Foolproof Pie Crust

October 11, 2016

We all have them, the Achilles heel of our culinary talents. For me, it's pie crust. I used to follow the directions out of the Betty Crocker Red Checkered Cook Book to the letter and still, my crust was dry or hard or both. My husband, who is notorious for getting all "judgey" about my cooking, would always just eat the filling and leave the scraped-clean crust sitting on his plate, a not-so-gentle reminder that I had once again failed to pass the "best crust I ever ate" hurdle that all wives know their husbands try to make them leap. 

Now, I have a recipe for the flakiest crust you can imagine. It's tender and just crispy around the top enough to satisfy all the eaters, and no matter how many times I mush it back together (I also struggle with sizing my crusts) it remains delightful. 

I am sharing this with you, from one former failed baker to another, so hopefully more pie crust-challenged bakers will succeed in making beautiful desserts this year. Either way, make this recipe and you will have 5 single or 3 double crust and 1 single crust waiting for you in the fridge.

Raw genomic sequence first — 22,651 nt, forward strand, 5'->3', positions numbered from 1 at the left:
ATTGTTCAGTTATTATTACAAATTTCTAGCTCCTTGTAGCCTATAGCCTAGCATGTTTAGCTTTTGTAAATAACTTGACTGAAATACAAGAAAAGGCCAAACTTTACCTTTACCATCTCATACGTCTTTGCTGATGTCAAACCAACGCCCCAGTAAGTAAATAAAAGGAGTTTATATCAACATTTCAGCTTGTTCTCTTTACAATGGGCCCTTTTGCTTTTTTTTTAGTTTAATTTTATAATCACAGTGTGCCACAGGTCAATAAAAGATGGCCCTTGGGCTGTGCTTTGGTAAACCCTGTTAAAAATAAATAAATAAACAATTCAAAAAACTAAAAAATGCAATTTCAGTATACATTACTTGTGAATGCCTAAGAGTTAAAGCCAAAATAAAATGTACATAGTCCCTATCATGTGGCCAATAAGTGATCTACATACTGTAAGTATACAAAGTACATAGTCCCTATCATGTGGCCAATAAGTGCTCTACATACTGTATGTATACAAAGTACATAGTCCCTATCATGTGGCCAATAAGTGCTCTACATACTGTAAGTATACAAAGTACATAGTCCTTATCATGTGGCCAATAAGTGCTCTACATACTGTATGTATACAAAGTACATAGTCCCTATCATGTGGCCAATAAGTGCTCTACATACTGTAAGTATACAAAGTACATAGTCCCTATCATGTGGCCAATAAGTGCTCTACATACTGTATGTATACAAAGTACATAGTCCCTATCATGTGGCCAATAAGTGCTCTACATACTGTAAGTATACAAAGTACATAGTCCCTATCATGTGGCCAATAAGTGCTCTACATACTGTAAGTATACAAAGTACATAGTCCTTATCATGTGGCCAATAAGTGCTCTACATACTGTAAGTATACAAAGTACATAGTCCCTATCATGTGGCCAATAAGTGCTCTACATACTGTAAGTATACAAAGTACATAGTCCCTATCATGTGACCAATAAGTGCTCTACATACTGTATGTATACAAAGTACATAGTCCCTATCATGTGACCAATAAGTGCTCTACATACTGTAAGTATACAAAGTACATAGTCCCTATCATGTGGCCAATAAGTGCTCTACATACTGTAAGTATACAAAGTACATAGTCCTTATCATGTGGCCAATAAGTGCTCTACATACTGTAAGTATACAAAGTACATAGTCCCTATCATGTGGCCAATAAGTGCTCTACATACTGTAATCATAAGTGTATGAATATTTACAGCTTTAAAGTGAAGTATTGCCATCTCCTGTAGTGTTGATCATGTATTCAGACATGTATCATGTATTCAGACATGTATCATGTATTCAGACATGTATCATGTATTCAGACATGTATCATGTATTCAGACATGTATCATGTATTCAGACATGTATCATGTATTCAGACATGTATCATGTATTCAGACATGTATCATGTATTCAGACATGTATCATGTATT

Makes 5 single crusts
 
4 Cups flour
1 Tbsp sugar
2 tsp salt
1 3/4 lard(use shortening if that is what you have)
1 egg
1 Tbsp vinegar
1/2 Cup milk
 
1 Combine flour, sugar(if using), salt in a deep bowl. 
 
2 Add lard or shortening and work it in with your fingers, a fork or a pastry cutter until it is well incorporated. You can tell this step is finished, when the lard is no longer distinguishable from the flour mixture, and has become grainy looking. Don’t worry that some of the bits may be almost pea sized. This is still fine.
 
3 In a small bowl, beat the egg and add the vinegar and milk. Mix until combined. 
 
4 Add the wet mixture to the flour mixture and stir until workable(meaning there are no pockets of egg throughout). The dough will be moist and lovely at this point. It still needs to be worked a bit before using though. 
 
5 Dump the entire contents onto a lightly floured surface(I use my trusty Tupperware pastry mat). Fold dough onto itself a few times, until it all comes together evenly. You are not kneading, just working the moisture throughout, so there are no dry pockets. This should take 20 seconds-it doesn’t need much work.
 
~Do not worry about over kneading. This recipe will NOT get tough with excess  handling~
 
6 Shape into a log and divide into 5 even pieces. These are your pie crusts and can be frozen or used right away. That is all there is to it!
 

Image Sources:

.

Want more from Foodista? Sign up below!